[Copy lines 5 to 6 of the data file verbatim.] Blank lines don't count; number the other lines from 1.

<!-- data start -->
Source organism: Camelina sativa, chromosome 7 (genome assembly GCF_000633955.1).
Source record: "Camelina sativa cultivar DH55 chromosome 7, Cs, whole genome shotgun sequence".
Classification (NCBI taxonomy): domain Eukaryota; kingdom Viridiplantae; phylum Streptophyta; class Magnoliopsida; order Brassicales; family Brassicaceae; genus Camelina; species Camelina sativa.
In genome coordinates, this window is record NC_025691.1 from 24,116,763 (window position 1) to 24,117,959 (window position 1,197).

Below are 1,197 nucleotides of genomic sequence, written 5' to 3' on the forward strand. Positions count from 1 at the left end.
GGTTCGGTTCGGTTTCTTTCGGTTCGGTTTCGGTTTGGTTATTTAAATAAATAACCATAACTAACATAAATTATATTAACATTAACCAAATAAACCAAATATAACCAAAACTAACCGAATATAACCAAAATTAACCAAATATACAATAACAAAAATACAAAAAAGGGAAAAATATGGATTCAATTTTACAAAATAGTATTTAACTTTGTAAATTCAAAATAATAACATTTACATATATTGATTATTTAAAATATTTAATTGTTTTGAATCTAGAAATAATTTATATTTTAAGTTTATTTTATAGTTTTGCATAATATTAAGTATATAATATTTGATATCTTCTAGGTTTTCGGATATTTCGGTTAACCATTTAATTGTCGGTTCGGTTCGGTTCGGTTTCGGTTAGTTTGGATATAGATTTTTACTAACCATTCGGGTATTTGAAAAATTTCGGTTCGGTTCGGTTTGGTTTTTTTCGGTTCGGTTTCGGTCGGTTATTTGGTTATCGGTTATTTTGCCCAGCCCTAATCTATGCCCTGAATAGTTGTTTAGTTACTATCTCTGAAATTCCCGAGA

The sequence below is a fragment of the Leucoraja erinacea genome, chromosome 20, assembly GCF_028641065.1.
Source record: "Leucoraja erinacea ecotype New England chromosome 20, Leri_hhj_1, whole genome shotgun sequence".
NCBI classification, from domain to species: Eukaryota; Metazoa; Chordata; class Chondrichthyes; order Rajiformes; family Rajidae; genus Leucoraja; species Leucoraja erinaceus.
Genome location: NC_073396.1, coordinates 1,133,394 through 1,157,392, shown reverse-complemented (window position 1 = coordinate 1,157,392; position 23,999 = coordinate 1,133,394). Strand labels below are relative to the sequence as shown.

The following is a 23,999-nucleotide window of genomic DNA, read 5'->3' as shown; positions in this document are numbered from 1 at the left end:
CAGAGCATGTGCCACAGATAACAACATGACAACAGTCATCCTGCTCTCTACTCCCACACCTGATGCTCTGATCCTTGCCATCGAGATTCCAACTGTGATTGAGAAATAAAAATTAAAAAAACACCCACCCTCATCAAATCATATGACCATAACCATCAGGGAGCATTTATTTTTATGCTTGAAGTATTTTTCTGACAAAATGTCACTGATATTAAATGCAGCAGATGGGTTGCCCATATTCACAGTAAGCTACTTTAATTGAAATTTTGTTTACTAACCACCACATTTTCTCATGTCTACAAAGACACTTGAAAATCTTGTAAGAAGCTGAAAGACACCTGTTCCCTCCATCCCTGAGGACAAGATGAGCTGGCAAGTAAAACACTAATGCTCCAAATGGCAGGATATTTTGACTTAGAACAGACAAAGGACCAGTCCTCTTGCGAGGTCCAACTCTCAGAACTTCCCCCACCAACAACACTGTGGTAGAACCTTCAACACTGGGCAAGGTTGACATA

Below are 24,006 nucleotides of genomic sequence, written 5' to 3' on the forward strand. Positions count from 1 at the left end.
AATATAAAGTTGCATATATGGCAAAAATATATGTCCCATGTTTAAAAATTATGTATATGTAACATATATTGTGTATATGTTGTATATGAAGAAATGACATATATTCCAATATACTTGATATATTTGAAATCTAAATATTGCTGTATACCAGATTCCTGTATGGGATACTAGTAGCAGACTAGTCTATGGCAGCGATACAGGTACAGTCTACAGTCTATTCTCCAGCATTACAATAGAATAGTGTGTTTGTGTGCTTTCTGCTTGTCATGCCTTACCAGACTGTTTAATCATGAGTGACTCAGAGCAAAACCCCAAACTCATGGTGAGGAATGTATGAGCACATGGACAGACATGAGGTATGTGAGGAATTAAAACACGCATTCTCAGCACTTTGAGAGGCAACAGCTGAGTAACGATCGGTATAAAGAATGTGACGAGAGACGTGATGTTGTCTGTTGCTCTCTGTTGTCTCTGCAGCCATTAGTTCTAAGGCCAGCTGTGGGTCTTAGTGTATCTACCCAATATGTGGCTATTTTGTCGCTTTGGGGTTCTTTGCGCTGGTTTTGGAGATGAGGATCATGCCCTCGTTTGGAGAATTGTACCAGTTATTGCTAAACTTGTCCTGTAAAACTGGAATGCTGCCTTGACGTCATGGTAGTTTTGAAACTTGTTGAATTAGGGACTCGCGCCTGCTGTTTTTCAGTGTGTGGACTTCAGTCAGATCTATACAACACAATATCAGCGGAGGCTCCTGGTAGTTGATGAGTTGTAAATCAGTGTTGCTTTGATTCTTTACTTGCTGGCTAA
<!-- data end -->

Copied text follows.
Below are 1,197 nucleotides of genomic sequence, written 5' to 3' on the forward strand. Positions count from 1 at the left end.
GGTTCGGTTCGGTTTCTTTCGGTTCGGTTTCGGTTTGGTTATTTAAATAAATAACCATAACTAACATAAATTATATTAACATTAACCAAATAAACCAAATATAACCAAAACTAACCGAATATAACCAAAATTAACCAAATATACAATAACAAAAATACAAAAAAGGGAAAAATATGGATTCAATTTTACAAAATAGTATTTAACTTTGTAAATTCAAAATAATAACATTTACATATATTGATTATTTAAAATATTTAATTGTTTTGAATCTAGAAATAATTTATATTTTAAGTTTATTTTATAGTTTTGCATAATATTAAGTATATAATATTTGATATCTTCTAGGTTTTCGGATATTTCGGTTAACCATTTAATTGTCGGTTCGGTTCGGTTCGGTTTCGGTTAGTTTGGATATAGATTTTTACTAACCATTCGGGTATTTGAAAAATTTCGGTTCGGTTCGGTTTGGTTTTTTTCGGTTCGGTTTCGGTCGGTTATTTGGTTATCGGTTATTTTGCCCAGCCCTAATCTATGCCCTGAATAGTTGTTTAGTTACTATCTCTGAAATTCCCGAGA